3.2. NXDL: The NeXus Definition Language

Information in NeXus data files is arranged by a set of rules. These rules facilitate the exchange of data between scientists and software by standardizing common terms such as the way engineering units are described and the names for common things and the way that arrays are described and stored.

The set of rules for storing information in NeXus data files is declared using the NeXus Definition Language. NXDL itself is governed by a set of rules (a schema) that should simplify learning the few terms in NXDL. In fact, the NXDL rules, written as an XML Schema, are machine-readable using industry-standard and widely-available software tools for XML files such as xsltproc and xmllint. This chapter describes the rules and terms from which NXDL files are constructed.

3.2.1. Introduction

NeXus Definition Language (NXDL) files allow scientists to define the nomenclature and arrangement of information in NeXus data files. These NXDL files can be specific to a scientific discipline such as tomography or small-angle scattering, specific analysis or data reduction software, or even to define another component (base class) used to design and build NeXus data files.

In addition to this chapter and the Tutorial chapter, look at the set of NeXus NXDL files to learn how to read and write NXDL files. These files are available from the NeXus definitions repository and are most easily viewed on GitHub: https://github.com/nexusformat/definitions in the base_classes, applications, and contributed directories. The rules (expressed as XML Schema) for NXDL files may also be viewed from this URL. See the files nxdl.xsd for the main XML Schema and nxdlTypes.xsd for the listings of allowed data types and categories of units allowed in NXDL files.

NXDL files can be checked (validated) for syntax and content. With validation, scientists can be certain their definitions will be free of syntax errors. Since NXDL is based on the XML standard, there are many editing programs [1] available to ensure that the files are well-formed. [2] There are many standard tools such as xmllint and xsltproc that can process XML files. Further, NXDL files are backed by a set of rules (an XML Schema) that define the language and can be used to check that an NXDL file is both correct by syntax and valid by the NeXus rules.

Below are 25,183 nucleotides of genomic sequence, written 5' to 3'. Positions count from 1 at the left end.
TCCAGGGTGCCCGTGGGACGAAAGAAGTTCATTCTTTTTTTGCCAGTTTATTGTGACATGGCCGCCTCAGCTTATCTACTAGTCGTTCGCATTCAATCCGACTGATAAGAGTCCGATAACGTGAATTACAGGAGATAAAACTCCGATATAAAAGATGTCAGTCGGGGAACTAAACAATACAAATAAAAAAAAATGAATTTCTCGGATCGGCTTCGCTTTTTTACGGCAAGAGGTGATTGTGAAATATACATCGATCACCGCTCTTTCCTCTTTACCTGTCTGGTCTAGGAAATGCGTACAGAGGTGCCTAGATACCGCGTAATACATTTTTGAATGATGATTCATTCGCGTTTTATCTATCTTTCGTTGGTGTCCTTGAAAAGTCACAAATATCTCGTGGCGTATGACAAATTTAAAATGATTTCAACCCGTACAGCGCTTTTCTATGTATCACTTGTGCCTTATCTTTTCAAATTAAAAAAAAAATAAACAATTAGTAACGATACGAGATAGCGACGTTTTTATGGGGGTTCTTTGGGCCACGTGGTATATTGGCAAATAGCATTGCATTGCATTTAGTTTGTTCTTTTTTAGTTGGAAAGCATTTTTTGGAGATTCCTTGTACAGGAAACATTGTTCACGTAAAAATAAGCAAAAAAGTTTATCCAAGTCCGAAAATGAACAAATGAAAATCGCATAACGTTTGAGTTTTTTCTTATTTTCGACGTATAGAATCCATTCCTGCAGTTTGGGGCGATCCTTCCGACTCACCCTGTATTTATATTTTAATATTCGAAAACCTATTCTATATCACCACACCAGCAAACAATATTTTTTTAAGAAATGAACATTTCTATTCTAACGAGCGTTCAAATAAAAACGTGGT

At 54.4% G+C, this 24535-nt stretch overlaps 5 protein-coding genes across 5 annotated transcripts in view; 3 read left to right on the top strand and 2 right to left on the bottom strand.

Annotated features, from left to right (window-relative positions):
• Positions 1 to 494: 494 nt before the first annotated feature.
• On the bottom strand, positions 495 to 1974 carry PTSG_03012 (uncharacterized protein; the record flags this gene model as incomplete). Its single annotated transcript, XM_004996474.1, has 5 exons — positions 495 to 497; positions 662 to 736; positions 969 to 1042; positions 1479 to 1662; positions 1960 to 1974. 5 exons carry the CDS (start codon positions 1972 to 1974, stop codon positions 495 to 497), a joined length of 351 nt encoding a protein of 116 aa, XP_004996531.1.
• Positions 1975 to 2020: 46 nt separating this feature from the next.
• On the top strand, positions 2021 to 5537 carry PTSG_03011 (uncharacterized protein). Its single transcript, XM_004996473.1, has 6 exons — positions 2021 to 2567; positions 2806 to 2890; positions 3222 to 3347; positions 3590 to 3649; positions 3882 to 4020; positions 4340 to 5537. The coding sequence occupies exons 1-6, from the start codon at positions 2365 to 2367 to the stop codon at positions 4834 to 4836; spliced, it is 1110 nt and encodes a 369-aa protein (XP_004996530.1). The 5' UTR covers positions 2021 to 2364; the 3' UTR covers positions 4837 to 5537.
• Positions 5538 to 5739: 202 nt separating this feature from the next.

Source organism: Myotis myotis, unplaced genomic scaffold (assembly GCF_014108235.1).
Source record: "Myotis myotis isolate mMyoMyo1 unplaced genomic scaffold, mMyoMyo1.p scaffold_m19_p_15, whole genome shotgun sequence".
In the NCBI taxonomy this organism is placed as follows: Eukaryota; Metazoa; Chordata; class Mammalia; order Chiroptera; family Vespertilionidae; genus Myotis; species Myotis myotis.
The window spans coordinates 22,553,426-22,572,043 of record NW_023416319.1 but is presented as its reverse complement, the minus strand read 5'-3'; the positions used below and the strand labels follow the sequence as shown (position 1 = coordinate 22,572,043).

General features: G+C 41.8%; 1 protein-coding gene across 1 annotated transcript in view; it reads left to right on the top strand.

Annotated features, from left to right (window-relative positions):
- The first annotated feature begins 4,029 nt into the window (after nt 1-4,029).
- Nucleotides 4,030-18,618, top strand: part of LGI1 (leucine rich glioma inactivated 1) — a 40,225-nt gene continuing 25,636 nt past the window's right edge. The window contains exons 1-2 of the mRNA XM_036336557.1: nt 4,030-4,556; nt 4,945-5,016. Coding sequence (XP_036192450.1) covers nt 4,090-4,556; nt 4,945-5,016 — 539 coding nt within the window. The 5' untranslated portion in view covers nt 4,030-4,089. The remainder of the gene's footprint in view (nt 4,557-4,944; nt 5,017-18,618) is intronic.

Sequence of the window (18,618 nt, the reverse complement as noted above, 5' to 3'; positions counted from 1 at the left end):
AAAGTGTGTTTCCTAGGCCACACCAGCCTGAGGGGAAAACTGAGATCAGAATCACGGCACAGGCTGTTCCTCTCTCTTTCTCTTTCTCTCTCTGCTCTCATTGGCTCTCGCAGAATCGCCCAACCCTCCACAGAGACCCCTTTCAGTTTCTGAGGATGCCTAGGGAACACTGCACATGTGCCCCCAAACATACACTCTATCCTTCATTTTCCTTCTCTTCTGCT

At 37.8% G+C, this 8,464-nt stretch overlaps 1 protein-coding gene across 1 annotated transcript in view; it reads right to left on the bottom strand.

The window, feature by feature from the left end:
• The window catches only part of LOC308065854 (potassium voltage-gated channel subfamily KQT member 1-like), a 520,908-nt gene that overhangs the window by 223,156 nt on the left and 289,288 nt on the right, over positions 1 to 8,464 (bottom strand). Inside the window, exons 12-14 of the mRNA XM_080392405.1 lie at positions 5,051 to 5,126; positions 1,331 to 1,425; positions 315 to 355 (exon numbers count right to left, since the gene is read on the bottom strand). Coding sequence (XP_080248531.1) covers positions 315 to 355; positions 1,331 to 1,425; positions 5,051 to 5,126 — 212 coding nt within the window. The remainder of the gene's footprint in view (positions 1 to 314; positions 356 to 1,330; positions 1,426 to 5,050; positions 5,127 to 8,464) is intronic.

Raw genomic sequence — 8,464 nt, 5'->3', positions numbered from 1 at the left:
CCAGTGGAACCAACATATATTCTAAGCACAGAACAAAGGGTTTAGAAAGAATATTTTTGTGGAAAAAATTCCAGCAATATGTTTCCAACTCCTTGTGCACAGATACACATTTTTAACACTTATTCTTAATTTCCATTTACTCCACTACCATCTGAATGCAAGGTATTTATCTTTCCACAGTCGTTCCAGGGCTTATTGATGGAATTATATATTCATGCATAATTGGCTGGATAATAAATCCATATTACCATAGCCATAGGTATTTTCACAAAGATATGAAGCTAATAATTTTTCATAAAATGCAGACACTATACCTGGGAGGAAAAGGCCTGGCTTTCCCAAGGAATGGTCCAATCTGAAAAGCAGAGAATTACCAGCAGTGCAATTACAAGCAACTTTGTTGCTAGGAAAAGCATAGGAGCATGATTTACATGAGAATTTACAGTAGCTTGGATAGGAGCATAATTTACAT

[1]For example XML Copy Editor (http://xml-copy-editor.sourceforge.net/)

NXDL files are machine-readable. This enables their automated conversion into schema files that can be used, in combination with other NXDL files, to validate NeXus data files. In fact, all of the tables in the Class Definitions Chapter have been generated directly from the NXDL files.

The language of NXDL files is intentionally quite small, to provide only that which is necessary to describe scientific data structures (or to establish the necessary XML structures). Rather than have scientists prepare XML Schema files directly, NXDL was designed to reduce the jargon necessary to define the structure of data files. The two principle objects in NXDL files are: group and field. Documentation (doc) is optional for any NXDL component. Either of these objects may have additional attributes that contribute simple metadata.

The Class Definitions Chapter lists the various classes from which a NeXus file is constructed. These classes provide the glossary of items that could, in principle, be stored in a standard-conforming NeXus file (other items may be inserted into the file if the author wishes, but they won’t be part of the standard). If you are going to include a particular piece of metadata, refer to the class definitions for the standard nomenclature. However, to assist those writing data analysis software, it is useful to provide more than a glossary; it is important to define the required contents of NeXus files that contain data from particular classes of neutron, X-ray, or muon instrument.